The Korean language has complex levels of honorific speech that define the relationship between speakers and listeners. For example, speech and word choice are often adjusted based on the listener’s social status, age, education levels, and more. If you get honorifics wrong, you risk offending your Korean audience.
Invest in Professional Translation
Korean is a nuanced language, with words that can change meaning depending on different tones and inflections. This makes it one of the more difficult languages to translate. To avoid errors or costly mistakes in language translation, it’s best to hire a qualified LSP (language service provider) or translation agency. Free machine translation tools like Google Translate won’t provide high-quality Korean translations.
Understanding the Nuances of the Korean Language
Before you begin your translation project, here are some things you should know about the Korean language.
Avoid Literal English to Korean Translation
The Korean alphabet called Hangul has 24 vowels and consonants grouped into blocks. Each block consists of between two to six letters with a minimum of one vowel and one consonant. Postpositions are short words or suffixes that are placed after a noun or pronoun. These suffixes determine the syntax and also indicate the relationship between the verb and the subject or object in a sentence. The choice of postposition depends on how the noun is pronounced. Because of this complexity, translating literally from English into Korean will give rise to many problems as it is not easy to understand which postposition is correct in each context.
Be Mindful of Formalities
The Korean language also has different speech formality levels. Lower levels of formality are for casual encounters, while two higher levels and three middle levels of formality are also adopted. The level of formality used in a context depends on the familiarity between the two people communicating. This needs to be taken into account by marketers when translating for Korea. For example, a lower speech level may be appropriate for a fast food brand, while a healthcare brand needs to impress consumers by adopting a higher level of speech.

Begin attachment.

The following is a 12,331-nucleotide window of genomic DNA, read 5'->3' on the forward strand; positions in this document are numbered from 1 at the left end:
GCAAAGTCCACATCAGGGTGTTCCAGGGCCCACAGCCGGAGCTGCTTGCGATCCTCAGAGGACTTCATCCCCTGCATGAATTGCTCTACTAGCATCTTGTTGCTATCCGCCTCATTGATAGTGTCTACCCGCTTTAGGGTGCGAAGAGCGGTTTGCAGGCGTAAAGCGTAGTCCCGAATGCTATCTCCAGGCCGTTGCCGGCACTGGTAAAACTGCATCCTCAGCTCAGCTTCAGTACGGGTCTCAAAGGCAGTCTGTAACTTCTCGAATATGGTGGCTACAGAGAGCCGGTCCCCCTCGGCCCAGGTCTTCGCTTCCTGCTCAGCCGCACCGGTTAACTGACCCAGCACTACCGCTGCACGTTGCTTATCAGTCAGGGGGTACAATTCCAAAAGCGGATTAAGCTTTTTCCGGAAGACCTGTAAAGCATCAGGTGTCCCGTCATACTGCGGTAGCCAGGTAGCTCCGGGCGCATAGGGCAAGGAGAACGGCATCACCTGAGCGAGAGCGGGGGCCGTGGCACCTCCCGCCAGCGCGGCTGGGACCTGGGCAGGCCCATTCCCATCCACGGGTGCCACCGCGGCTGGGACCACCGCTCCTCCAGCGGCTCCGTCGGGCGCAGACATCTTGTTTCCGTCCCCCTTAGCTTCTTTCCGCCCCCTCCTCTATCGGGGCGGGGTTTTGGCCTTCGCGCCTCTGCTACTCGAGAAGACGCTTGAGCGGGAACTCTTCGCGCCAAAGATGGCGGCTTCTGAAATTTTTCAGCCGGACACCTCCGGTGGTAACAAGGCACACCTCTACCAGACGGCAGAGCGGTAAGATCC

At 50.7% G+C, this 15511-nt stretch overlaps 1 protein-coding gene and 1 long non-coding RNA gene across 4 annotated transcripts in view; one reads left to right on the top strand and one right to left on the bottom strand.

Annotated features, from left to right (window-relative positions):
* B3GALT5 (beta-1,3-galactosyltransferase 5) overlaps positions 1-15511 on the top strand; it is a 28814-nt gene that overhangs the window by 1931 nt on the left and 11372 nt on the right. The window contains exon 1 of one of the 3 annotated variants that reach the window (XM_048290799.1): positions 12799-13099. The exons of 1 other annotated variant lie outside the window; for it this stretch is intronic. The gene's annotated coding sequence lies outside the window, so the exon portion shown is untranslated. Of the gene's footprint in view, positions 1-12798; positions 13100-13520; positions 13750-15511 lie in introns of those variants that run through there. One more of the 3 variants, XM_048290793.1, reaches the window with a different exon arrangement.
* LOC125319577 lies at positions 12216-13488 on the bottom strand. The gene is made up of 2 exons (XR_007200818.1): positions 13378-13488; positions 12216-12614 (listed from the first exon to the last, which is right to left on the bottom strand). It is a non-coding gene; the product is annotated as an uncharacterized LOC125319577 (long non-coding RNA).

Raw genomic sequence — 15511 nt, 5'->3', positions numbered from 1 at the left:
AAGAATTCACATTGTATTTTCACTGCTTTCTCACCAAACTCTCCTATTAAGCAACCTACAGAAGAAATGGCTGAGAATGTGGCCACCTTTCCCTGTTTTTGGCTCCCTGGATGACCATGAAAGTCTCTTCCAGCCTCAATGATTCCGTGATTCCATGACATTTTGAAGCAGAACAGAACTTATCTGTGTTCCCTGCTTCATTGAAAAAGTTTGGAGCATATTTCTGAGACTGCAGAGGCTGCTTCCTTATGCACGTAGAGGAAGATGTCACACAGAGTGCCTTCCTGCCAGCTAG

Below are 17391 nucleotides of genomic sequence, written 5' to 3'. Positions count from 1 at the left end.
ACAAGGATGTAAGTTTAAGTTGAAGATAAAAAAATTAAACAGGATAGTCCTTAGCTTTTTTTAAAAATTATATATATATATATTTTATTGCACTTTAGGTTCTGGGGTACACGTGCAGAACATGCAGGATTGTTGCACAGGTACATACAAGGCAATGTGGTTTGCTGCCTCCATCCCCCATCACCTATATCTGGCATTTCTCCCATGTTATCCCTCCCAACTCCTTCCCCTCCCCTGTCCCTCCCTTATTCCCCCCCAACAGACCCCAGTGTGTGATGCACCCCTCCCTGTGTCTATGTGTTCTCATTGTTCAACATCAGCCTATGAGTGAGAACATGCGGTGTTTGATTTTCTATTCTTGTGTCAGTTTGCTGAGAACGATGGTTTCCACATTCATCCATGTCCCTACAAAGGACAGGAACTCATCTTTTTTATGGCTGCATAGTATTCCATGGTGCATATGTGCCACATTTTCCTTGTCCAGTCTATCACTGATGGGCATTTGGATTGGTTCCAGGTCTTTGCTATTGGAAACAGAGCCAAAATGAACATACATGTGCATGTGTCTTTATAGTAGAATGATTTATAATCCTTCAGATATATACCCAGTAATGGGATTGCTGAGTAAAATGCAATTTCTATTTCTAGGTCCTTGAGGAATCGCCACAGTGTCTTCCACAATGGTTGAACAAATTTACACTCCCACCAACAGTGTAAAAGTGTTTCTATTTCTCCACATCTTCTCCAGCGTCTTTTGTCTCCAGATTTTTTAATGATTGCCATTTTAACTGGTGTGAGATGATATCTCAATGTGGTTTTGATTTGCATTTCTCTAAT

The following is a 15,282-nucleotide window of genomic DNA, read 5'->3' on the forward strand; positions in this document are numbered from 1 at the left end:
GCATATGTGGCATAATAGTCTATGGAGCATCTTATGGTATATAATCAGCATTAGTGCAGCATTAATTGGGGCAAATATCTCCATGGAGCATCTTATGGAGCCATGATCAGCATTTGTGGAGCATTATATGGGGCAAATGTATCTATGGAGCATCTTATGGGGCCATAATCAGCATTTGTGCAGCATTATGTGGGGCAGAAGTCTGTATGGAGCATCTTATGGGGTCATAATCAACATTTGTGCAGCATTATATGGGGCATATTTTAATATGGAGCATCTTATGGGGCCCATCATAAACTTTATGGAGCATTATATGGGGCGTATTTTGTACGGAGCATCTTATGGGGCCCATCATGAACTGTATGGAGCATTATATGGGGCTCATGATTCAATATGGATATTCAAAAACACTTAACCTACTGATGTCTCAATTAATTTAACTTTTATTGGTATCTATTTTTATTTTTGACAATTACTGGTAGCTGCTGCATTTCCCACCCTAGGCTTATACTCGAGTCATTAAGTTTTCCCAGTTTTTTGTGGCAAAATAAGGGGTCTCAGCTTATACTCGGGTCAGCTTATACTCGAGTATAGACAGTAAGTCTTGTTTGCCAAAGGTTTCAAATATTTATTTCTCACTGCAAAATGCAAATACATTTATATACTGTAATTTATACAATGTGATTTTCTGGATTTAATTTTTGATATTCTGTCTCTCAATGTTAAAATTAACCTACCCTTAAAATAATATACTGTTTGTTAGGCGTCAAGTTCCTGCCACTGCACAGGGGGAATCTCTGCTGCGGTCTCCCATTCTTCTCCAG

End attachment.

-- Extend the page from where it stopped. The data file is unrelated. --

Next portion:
Pay Attention to Differences between North and South Korea
Although both regions are united by a common language, Korean speakers have significant differences in alphabet, numbers, dialect, sentence structure and vocabulary depending on their location. For example, Korean vocabulary has evolved in different ways between North and South Korea. This is because South Korea opened itself up to the world and had much more cultural exchanges than North Korea, which stayed isolated. As a result, modern-day Korean vocabulary in South Korea is more inclusive of words and phrases from other languages.
Try Korean Translation Services from Localize
Translating and localizing for Korea can be more challenging than translating into Western languages. That’s why we recommend using a translation management system (TMS) to localize your website for a Korean audience.
A TMS like Localize uses both human and machine translation to deliver fast, accurate translations. Localize offers a powerful set of automated tools and features that make it simple to launch, translate, and manage your international web pages, videos, emails, and apps.
From Microsoft to Cisco, Localize helps hundreds of companies manage translations for their global marketing launches. To learn how we can help you meet your Korean localization goals, contact us today.